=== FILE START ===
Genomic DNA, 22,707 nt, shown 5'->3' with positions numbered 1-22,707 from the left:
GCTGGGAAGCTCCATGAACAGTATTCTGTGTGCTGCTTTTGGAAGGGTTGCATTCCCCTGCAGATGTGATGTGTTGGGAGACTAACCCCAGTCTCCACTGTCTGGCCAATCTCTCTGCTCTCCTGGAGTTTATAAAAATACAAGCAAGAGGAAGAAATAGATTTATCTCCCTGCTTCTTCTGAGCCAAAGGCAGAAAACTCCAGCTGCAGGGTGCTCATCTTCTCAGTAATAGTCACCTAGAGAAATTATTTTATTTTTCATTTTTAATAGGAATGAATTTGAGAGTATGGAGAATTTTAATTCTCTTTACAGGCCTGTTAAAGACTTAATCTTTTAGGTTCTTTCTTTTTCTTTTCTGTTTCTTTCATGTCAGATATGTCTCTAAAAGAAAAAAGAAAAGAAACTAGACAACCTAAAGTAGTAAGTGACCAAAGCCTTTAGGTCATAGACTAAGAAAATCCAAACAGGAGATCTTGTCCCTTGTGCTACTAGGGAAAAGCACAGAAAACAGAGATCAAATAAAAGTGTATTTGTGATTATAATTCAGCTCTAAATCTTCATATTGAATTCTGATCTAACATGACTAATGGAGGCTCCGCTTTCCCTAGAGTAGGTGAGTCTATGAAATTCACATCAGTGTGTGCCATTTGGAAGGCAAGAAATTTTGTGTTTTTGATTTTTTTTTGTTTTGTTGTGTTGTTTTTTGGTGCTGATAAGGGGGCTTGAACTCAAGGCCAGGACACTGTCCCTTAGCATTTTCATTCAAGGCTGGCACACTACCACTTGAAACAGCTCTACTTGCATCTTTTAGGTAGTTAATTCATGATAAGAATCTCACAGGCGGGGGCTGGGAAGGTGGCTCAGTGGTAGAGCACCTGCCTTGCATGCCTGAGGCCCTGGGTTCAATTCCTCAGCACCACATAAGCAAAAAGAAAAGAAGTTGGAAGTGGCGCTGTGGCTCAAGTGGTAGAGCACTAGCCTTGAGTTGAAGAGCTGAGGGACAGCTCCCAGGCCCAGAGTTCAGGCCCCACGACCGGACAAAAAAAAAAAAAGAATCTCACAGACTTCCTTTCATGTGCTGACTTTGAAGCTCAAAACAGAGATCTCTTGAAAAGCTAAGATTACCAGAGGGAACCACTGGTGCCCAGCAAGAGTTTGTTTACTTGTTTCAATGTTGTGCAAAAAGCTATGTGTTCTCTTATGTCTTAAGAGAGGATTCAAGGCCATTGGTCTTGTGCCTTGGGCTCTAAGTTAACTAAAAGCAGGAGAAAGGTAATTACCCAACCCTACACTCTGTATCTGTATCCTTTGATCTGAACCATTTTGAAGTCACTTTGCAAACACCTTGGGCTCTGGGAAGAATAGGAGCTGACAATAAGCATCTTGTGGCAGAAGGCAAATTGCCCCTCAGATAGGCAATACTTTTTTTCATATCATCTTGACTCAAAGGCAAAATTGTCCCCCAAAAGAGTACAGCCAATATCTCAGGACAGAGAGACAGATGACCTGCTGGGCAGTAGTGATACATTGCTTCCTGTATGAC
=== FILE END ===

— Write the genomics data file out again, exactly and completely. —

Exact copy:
Genomic DNA, 22,707 nt, shown 5'->3' with positions numbered 1-22,707 from the left:
GCTGGGAAGCTCCATGAACAGTATTCTGTGTGCTGCTTTTGGAAGGGTTGCATTCCCCTGCAGATGTGATGTGTTGGGAGACTAACCCCAGTCTCCACTGTCTGGCCAATCTCTCTGCTCTCCTGGAGTTTATAAAAATACAAGCAAGAGGAAGAAATAGATTTATCTCCCTGCTTCTTCTGAGCCAAAGGCAGAAAACTCCAGCTGCAGGGTGCTCATCTTCTCAGTAATAGTCACCTAGAGAAATTATTTTATTTTTCATTTTTAATAGGAATGAATTTGAGAGTATGGAGAATTTTAATTCTCTTTACAGGCCTGTTAAAGACTTAATCTTTTAGGTTCTTTCTTTTTCTTTTCTGTTTCTTTCATGTCAGATATGTCTCTAAAAGAAAAAAGAAAAGAAACTAGACAACCTAAAGTAGTAAGTGACCAAAGCCTTTAGGTCATAGACTAAGAAAATCCAAACAGGAGATCTTGTCCCTTGTGCTACTAGGGAAAAGCACAGAAAACAGAGATCAAATAAAAGTGTATTTGTGATTATAATTCAGCTCTAAATCTTCATATTGAATTCTGATCTAACATGACTAATGGAGGCTCCGCTTTCCCTAGAGTAGGTGAGTCTATGAAATTCACATCAGTGTGTGCCATTTGGAAGGCAAGAAATTTTGTGTTTTTGATTTTTTTTTGTTTTGTTGTGTTGTTTTTTGGTGCTGATAAGGGGGCTTGAACTCAAGGCCAGGACACTGTCCCTTAGCATTTTCATTCAAGGCTGGCACACTACCACTTGAAACAGCTCTACTTGCATCTTTTAGGTAGTTAATTCATGATAAGAATCTCACAGGCGGGGGCTGGGAAGGTGGCTCAGTGGTAGAGCACCTGCCTTGCATGCCTGAGGCCCTGGGTTCAATTCCTCAGCACCACATAAGCAAAAAGAAAAGAAGTTGGAAGTGGCGCTGTGGCTCAAGTGGTAGAGCACTAGCCTTGAGTTGAAGAGCTGAGGGACAGCTCCCAGGCCCAGAGTTCAGGCCCCACGACCGGACAAAAAAAAAAAAAGAATCTCACAGACTTCCTTTCATGTGCTGACTTTGAAGCTCAAAACAGAGATCTCTTGAAAAGCTAAGATTACCAGAGGGAACCACTGGTGCCCAGCAAGAGTTTGTTTACTTGTTTCAATGTTGTGCAAAAAGCTATGTGTTCTCTTATGTCTTAAGAGAGGATTCAAGGCCATTGGTCTTGTGCCTTGGGCTCTAAGTTAACTAAAAGCAGGAGAAAGGTAATTACCCAACCCTACACTCTGTATCTGTATCCTTTGATCTGAACCATTTTGAAGTCACTTTGCAAACACCTTGGGCTCTGGGAAGAATAGGAGCTGACAATAAGCATCTTGTGGCAGAAGGCAAATTGCCCCTCAGATAGGCAATACTTTTTTTCATATCATCTTGACTCAAAGGCAAAATTGTCCCCCAAAAGAGTACAGCCAATATCTCAGGACAGAGAGACAGATGACCTGCTGGGCAGTAGTGATACATTGCTTCCTGTATGAC